Salinity and sigma-theta

Lophelia pertusa typically inhabits a narrow salinity band between 35 and 36‰ (Rogers, 1999). Though examples found in fjords may be subject to lower salinities due the input of freshwater from rivers (Rogers, 1999). In the Mediterranean, L. pertusa may be in the presence of salinities as high as 38.88‰ (Taviani et al., 2005). In shallow-water corals such as Montipora verrucosa, low salinities may reduce survival in elevated temperatures, whilst Stylophora pistillata experienced metabolic rate changes (Coles and Jokiel, 1978; Ferrier-Pages et al., 1999). The physiological responses may be the same in cold-water corals though no experiments have been published.

Salinity and temperature plays a role in the density of seawater (sigma-theta), of which L. pertusa only inhabits a small envelope. Sigma-theta is the measure of density calculated by potential temperature and salinity, ignoring compressibility. The sigma-theta (σΘ) value of water density is derived by this equation:

σΘ=1/(V(S,Θ,P))-1000 kg m^(-3)

V = Specific volume
S = Salinity
Θ = Potential temperature – Not taking into account the effect pressure has on temperature
P = Pressure at sea surface

L. pertusa reefs in the NE Atlantic are only found in a density ‘envelope’ of between 27.35 to 27.65 kg m-3 (Dullo et al., 2008). However tidal fluctuations were observed by Davies et al. (2009), due to down welling events to values as low as 27.23kg m-3 for short periods of time at Mingulay reef 1. Many studies show L. pertusa reefs exist only within the density layer, outside this layer only dead coral framework and mounts exist. Recent studies show L. pertusa reef formations only occur between 27.40 to 27.61 kg m-3 (Flögel et al., 2014), when reefs experiencing short term fluctuations were excluded. L. pertusa can occur outside the density belt, such as colonies in the Mediterranean, but not in reef formations, usually solitary polyps or patches (Flögel et al., 2014).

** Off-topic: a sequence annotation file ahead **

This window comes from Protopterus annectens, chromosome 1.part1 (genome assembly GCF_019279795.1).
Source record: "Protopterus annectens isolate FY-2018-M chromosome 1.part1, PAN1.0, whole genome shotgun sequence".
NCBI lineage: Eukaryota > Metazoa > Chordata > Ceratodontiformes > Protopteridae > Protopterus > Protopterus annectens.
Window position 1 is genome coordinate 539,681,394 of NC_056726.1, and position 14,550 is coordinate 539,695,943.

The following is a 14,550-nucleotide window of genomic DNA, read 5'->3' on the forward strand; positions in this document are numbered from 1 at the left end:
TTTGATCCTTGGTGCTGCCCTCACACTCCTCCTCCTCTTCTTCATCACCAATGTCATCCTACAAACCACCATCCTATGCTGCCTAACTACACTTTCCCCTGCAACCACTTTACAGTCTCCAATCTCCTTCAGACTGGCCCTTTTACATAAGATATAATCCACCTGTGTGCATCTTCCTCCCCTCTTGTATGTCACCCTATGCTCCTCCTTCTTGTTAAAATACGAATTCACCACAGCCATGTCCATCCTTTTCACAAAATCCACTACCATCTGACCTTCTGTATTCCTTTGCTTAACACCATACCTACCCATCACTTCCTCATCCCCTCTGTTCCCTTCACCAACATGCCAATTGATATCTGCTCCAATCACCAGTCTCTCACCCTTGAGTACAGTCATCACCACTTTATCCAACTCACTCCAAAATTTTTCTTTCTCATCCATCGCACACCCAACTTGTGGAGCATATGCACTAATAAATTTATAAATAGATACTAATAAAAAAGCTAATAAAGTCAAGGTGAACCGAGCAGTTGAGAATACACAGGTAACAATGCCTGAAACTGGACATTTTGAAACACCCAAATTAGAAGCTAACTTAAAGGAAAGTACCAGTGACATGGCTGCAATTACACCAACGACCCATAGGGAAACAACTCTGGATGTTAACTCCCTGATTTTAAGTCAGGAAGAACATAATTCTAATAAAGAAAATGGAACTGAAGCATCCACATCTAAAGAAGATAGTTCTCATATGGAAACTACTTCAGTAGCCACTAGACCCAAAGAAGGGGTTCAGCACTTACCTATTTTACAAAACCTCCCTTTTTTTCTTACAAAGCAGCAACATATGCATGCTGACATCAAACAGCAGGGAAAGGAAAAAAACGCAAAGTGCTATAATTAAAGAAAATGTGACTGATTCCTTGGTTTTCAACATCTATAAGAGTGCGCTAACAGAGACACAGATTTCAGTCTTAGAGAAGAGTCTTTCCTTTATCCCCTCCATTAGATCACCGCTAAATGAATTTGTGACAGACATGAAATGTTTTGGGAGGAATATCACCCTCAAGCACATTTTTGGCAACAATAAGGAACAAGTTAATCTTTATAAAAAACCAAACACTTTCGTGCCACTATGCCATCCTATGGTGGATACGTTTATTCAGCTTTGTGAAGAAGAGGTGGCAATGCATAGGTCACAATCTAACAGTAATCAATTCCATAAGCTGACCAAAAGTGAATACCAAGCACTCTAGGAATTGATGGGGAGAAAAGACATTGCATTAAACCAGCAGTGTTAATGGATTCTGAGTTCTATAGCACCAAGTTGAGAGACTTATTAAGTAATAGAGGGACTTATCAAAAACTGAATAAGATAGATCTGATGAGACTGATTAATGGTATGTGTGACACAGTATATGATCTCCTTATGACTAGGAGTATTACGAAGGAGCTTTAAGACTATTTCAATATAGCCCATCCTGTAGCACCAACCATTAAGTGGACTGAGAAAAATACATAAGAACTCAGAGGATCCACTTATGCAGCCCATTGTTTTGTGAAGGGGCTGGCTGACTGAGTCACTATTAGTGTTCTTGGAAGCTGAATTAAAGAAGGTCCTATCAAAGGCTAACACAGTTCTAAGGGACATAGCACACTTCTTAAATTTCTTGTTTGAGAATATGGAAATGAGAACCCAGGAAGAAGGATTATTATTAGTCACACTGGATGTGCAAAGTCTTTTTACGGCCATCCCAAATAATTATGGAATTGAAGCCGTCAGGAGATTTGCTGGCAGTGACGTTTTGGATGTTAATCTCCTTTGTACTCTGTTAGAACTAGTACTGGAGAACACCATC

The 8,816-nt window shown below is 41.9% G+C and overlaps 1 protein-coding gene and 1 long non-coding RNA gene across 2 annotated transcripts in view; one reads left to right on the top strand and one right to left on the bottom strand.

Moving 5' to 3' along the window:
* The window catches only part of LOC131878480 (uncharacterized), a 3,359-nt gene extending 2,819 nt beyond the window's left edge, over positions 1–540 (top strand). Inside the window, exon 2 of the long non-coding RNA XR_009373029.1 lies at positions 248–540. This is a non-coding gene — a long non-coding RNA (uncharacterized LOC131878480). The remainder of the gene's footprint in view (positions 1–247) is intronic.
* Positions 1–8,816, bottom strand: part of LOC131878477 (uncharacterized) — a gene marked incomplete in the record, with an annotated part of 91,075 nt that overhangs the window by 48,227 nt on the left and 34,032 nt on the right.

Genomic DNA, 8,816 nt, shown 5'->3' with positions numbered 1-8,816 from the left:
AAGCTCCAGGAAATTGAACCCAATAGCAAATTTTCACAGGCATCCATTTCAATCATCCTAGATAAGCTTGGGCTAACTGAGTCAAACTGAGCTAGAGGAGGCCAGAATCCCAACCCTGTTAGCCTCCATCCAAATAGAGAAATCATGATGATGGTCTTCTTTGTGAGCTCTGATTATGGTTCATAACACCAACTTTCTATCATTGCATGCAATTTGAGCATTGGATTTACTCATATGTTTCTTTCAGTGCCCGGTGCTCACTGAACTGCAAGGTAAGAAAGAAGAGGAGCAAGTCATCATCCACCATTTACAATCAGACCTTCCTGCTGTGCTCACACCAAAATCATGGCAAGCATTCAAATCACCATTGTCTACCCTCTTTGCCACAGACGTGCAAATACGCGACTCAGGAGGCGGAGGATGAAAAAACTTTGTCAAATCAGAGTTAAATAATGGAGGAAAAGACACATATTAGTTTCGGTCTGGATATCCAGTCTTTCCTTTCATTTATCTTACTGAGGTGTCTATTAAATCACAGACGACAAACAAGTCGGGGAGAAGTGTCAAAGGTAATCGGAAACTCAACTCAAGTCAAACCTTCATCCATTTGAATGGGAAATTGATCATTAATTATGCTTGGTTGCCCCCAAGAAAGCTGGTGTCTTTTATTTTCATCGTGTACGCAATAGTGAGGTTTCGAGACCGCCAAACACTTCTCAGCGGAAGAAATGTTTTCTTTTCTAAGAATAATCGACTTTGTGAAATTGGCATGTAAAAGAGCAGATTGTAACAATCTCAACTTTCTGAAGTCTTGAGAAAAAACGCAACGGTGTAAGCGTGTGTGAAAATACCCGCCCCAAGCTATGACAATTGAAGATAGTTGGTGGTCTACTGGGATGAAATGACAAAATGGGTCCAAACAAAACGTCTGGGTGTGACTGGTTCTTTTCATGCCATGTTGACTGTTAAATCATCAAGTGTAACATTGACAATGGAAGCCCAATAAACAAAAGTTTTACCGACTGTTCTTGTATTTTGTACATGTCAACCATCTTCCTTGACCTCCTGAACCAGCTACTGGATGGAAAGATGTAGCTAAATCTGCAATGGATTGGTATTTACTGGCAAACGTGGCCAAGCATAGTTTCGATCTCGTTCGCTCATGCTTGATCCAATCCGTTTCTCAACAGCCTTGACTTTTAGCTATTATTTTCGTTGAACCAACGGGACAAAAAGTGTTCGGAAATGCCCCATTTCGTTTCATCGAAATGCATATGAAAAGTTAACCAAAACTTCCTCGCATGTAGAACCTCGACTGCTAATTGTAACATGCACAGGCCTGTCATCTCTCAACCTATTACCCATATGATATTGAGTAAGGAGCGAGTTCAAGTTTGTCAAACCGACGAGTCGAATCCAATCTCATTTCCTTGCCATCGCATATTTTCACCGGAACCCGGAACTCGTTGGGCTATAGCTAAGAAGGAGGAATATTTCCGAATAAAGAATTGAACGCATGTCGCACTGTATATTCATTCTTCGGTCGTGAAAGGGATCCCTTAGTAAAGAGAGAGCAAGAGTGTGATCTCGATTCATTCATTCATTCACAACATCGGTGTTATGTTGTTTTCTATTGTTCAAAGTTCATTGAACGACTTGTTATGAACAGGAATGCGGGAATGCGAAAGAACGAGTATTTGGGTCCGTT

Low growth of L. pertusa reefs in the Oslo Fjords may be linked unfavourable water density (Flogel et al., 2014). Furthermore lower sigma-theta values have been observed in L. pertusa reefs in the Gulf of Mexico where growth is slow (Brooke and Young, 2009; Davies et al., 2010), and reefs are less impressive than the NE Atlantic reefs. Dullo et al. (2008) speculate that the density layer is essential for gamete or larval supply, due to their low concentration levels. Furthermore intermediate nepheloid layers which transport nutrients to reefs as observed by White et al., (2005), may be supported and formed by the density layer suggesting density may have a role to play in food supply. More research is needed to understand the role density has in habitat suitability. If the theory of its use for larval supply holds true, the sigma-theta layer would be essential for genetic diversity and the formation of reefs.

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